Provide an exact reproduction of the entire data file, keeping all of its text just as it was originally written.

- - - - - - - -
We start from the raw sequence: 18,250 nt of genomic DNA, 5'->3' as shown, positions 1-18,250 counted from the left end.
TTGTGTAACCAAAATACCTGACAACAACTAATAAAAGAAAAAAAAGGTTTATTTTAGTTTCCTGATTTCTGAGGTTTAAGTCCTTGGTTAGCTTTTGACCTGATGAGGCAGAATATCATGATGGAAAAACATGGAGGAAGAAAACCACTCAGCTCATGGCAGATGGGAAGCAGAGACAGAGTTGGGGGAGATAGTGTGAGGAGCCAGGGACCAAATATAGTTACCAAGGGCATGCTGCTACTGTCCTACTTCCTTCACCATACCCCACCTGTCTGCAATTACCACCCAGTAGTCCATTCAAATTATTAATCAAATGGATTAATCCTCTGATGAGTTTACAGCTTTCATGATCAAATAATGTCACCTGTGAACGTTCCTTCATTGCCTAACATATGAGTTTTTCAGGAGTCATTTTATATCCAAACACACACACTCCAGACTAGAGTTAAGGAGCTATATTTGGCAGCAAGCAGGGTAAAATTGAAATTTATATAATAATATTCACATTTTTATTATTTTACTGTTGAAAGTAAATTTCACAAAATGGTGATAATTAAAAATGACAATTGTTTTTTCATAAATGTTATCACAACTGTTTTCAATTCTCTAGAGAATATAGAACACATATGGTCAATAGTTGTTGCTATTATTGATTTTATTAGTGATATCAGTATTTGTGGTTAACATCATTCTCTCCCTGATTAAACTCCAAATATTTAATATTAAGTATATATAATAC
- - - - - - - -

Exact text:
We start from the raw sequence: 18,250 nt of genomic DNA, 5'->3' as shown, positions 1-18,250 counted from the left end.
TTGTGTAACCAAAATACCTGACAACAACTAATAAAAGAAAAAAAAGGTTTATTTTAGTTTCCTGATTTCTGAGGTTTAAGTCCTTGGTTAGCTTTTGACCTGATGAGGCAGAATATCATGATGGAAAAACATGGAGGAAGAAAACCACTCAGCTCATGGCAGATGGGAAGCAGAGACAGAGTTGGGGGAGATAGTGTGAGGAGCCAGGGACCAAATATAGTTACCAAGGGCATGCTGCTACTGTCCTACTTCCTTCACCATACCCCACCTGTCTGCAATTACCACCCAGTAGTCCATTCAAATTATTAATCAAATGGATTAATCCTCTGATGAGTTTACAGCTTTCATGATCAAATAATGTCACCTGTGAACGTTCCTTCATTGCCTAACATATGAGTTTTTCAGGAGTCATTTTATATCCAAACACACACACTCCAGACTAGAGTTAAGGAGCTATATTTGGCAGCAAGCAGGGTAAAATTGAAATTTATATAATAATATTCACATTTTTATTATTTTACTGTTGAAAGTAAATTTCACAAAATGGTGATAATTAAAAATGACAATTGTTTTTTCATAAATGTTATCACAACTGTTTTCAATTCTCTAGAGAATATAGAACACATATGGTCAATAGTTGTTGCTATTATTGATTTTATTAGTGATATCAGTATTTGTGGTTAACATCATTCTCTCCCTGATTAAACTCCAAATATTTAATATTAAGTATATATAATAC